The village of Rijal Almaa is built up by 60 multiple-story buildings. All are built in a traditional way with only stone, clay and wood, similar to the famous buildings just across the border in Yemen.
The locals don´t call their buildings houses, but they instead call their buildings forts, and sixteen of the sixty houses are considered to be forts, due to their massive size, with the tallest building standing an impressive six stories tall.
All the forts in Rijal Almaa has its own history going back hundreds of year through generations of families; you have “Fort of Maejib & Hakim”, “Fort of Msamr”, Fort of al-Dir”iyyah”, “Fort of al-Sisbae, the tallest fort in the village” and Fort Al Jaber & Al Hawat”.
All of the forts has its own rich history, which is well documented and still kept in ownership by the original families.
For many years Al-Ula was an important stop for the camel caravans that crossed the Arabian Peninsula.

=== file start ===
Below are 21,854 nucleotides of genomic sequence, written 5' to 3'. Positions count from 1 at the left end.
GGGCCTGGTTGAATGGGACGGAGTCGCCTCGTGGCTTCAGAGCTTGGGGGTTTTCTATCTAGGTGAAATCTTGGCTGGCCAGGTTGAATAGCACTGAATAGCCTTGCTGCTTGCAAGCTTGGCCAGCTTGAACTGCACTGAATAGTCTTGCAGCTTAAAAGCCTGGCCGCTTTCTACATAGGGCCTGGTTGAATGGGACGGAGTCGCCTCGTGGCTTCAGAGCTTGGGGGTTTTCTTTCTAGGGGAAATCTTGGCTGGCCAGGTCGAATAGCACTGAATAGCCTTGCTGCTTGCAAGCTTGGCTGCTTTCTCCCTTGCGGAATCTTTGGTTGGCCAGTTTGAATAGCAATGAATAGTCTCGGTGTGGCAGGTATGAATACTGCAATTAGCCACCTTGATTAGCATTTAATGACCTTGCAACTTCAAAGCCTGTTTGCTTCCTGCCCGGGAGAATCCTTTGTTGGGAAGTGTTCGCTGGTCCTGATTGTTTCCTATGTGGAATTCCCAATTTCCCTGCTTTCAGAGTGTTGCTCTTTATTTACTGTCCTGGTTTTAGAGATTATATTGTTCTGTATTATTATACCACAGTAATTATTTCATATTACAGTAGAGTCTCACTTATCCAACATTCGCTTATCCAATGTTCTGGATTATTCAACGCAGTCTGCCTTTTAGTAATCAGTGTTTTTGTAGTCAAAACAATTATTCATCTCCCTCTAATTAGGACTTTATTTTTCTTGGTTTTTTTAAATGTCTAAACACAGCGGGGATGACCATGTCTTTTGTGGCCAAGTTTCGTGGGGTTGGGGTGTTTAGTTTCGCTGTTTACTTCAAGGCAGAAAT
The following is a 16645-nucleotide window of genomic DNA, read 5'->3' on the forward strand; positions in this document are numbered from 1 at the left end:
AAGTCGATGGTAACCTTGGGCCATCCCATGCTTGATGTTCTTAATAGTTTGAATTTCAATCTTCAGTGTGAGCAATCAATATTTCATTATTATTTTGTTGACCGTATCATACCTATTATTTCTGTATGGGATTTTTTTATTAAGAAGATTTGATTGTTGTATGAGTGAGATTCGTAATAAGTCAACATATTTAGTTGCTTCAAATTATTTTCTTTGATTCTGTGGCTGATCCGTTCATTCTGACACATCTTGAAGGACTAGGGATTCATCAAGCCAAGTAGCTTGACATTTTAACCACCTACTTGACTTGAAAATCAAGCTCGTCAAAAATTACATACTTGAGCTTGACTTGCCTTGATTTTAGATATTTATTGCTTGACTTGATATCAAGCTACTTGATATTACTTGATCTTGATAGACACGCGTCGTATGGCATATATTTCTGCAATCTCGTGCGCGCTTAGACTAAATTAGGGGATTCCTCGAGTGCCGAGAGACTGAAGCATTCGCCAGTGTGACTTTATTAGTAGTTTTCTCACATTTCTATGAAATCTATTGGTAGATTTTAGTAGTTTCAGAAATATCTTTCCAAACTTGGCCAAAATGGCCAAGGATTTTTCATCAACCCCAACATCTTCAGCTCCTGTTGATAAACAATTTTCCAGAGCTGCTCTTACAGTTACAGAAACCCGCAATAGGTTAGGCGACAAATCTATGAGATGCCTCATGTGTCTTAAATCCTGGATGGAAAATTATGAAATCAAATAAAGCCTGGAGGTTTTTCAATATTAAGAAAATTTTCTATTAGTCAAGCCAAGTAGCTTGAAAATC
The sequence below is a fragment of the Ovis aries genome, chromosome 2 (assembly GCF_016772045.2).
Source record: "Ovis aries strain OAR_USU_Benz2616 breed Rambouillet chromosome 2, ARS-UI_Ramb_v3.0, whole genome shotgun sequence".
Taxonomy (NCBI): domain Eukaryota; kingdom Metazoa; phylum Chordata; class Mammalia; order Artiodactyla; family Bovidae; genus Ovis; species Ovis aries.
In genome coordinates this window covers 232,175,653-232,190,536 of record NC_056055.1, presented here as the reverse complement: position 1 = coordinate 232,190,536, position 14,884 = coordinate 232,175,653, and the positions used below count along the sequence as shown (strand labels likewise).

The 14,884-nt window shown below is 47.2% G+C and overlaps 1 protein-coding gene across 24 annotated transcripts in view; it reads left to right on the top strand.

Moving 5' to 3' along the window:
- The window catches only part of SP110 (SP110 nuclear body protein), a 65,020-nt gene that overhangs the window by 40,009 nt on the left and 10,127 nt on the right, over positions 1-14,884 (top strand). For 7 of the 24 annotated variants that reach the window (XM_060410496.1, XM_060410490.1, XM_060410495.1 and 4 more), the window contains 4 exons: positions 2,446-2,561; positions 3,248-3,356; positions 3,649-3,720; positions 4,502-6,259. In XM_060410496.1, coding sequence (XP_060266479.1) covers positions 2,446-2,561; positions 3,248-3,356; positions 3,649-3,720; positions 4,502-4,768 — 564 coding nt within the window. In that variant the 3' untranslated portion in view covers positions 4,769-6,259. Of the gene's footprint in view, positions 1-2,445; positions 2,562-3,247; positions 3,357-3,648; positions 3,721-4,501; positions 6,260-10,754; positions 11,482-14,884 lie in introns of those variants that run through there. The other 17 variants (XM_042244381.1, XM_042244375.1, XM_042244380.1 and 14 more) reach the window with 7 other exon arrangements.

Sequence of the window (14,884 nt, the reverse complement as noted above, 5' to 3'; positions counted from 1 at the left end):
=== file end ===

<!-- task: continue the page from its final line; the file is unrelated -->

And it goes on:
Nowadays, Al-Ula has become the region in Saudi Arabia where the government is investing most money to make it attractive to foreign tourists, so, for this reason, Al-Ula is considering to be the most famous place in Saudi Arabia for foreigners, outside the two holy cities of Meca and Median.
Al-Ula is made up of important archaeological remains (sometimes called the « Petra » of Saudi Arabia), and the entire area that was once the ancient city is an open-air museum now.
The traveller can visit Madain Saleh who was built more than 2000 years ago by the Nabataeans, and it was declared a World Heritage Site in Saudi Arabia by UNESCO, stroll around the sandstone mountains in the vast desert and visit its most famous rock
construction: the Elephant Rock (this rock -that is shaped like an elephant- has a height of more than 50 meters and can be seen from 7 kilometres away).
The best time to visit Al-Ula is in winter -when the weather is more pleasant-, the tour operators provide a great offer of adventure sports (4×4 driving, alpinism, sandboard) and many options to spend the night in the desert, from luxurious accommodation to a tent.